"It's heart breaking-- innocent people got killed here," said Cheryl Gonzales, Fresno.
Many thankful the suspect was stopped almost immediately after. Police Chief Jerry Dyer attributes officer's quick response to Shot Spotter technology.
The technology recorded 16 shots fired in less than two minutes.
"A shot spotter pin points within a few feet of where the rounds were fired from and provides us with an address," said Dyer.
The first activation came in at 10:45-- three other locations came in showing the shooter moved from Van Ness to Fulton on Mildreda prior to the shooter surrender.
According to police, when the sensors pick up the profile of a gunshot they are routed through a Shot Spotter service. That information is then forwarded to the police department and patrol vehicles. An officer is able to view the location on a computer map in their unit.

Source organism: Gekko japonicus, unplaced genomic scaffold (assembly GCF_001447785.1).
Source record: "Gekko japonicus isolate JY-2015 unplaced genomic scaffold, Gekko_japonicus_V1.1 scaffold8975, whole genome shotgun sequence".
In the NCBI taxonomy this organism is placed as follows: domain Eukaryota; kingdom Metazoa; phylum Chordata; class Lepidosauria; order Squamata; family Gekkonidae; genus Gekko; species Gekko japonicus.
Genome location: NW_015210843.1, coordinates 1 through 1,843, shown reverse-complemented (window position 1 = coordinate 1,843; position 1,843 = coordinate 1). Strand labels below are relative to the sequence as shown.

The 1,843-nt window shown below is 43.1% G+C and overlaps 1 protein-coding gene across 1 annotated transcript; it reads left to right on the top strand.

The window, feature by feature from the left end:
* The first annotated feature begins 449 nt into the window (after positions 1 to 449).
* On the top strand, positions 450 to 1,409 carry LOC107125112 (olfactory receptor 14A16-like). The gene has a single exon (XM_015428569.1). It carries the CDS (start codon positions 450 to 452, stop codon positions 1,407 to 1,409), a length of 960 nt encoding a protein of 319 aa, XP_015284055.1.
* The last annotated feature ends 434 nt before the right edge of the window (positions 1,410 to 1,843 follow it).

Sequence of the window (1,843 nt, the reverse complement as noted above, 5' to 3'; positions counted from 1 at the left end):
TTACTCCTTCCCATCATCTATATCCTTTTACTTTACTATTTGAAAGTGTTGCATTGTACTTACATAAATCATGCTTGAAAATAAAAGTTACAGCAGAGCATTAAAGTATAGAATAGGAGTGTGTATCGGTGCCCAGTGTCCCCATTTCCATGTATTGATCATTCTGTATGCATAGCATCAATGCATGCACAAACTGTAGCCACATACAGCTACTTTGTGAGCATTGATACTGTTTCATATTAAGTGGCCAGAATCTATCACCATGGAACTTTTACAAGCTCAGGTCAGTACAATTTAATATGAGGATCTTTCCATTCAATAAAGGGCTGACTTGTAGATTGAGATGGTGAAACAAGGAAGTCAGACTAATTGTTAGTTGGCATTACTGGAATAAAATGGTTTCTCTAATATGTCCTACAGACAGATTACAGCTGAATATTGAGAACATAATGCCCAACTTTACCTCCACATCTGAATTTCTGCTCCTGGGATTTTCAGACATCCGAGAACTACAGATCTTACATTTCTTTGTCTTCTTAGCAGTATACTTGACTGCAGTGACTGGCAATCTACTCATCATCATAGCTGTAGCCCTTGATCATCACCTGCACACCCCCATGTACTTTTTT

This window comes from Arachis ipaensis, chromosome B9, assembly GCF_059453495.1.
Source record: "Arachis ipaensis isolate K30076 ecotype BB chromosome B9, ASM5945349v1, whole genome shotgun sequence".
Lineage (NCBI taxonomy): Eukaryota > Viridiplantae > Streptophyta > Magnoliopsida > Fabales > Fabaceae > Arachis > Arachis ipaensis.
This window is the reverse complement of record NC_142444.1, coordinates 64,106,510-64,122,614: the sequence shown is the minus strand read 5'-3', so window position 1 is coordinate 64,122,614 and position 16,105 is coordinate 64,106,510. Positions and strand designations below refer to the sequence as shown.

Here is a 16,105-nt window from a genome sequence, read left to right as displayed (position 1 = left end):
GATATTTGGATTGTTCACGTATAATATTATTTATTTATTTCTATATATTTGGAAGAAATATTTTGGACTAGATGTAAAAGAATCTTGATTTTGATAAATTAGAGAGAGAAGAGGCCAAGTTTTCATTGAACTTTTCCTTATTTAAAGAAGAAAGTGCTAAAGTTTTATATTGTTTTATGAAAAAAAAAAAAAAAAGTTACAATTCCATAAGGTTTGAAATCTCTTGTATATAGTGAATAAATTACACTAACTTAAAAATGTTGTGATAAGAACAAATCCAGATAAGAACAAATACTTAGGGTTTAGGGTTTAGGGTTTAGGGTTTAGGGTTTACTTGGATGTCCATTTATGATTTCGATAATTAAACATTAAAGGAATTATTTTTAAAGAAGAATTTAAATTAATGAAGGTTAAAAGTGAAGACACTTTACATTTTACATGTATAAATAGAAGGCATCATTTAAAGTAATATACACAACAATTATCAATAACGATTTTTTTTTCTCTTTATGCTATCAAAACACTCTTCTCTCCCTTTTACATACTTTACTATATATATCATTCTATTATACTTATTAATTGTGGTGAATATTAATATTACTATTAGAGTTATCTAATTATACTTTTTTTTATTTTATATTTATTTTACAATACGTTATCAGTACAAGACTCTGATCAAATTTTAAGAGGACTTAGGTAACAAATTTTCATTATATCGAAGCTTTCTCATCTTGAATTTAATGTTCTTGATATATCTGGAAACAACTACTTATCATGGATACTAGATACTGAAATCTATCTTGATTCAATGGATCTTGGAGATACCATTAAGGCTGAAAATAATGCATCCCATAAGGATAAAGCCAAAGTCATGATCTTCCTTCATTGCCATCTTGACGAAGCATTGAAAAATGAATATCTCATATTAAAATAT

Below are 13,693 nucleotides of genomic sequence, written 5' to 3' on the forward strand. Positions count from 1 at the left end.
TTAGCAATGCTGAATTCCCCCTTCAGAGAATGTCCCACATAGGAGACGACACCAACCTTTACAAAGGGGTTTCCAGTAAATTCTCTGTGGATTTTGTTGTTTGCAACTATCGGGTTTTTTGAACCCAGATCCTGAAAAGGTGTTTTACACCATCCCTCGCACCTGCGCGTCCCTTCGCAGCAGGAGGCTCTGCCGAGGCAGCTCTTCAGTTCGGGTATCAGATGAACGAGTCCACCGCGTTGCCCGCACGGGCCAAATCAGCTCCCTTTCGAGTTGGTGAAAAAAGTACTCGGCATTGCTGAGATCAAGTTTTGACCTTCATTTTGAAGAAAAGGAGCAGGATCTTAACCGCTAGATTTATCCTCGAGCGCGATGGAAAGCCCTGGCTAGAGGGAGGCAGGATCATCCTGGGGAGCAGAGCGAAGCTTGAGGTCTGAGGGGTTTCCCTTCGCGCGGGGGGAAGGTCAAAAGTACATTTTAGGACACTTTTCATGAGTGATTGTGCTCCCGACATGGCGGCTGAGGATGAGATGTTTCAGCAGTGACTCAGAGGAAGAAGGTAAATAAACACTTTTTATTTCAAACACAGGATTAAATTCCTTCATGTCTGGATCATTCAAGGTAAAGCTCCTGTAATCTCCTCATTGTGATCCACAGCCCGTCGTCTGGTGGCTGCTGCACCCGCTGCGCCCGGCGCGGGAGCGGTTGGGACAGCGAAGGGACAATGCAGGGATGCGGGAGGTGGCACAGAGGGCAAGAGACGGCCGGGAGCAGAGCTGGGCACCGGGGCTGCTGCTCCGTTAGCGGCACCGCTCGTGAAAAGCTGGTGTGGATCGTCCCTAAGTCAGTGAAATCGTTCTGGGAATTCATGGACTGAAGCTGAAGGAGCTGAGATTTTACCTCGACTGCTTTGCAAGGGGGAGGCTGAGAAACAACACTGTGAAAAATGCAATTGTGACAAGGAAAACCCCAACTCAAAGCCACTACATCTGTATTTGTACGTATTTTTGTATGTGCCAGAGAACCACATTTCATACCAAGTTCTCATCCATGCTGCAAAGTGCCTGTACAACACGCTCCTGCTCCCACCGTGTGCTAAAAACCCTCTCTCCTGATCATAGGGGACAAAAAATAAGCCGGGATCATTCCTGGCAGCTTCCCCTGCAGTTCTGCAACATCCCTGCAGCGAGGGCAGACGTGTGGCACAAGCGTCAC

"We know there's a slight delay but generally that's well under 30 seconds," said Dyer.
Often times as short of a delay as 15 seconds.
The technology came to Fresno in July of 2015 starting with three square miles of coverage. Each device has anywhere from 15 to 20 sensors, strategically placed and tuned to pick up the sound waves of a gunshot.
While the Cal Grip Grant funded the first three square miles the service expanded with Fresno Unified funding an additional three square miles, near schools in the southeast and southwest parts of the city.
Since first implemented, the technology has had more than 1,100 detections.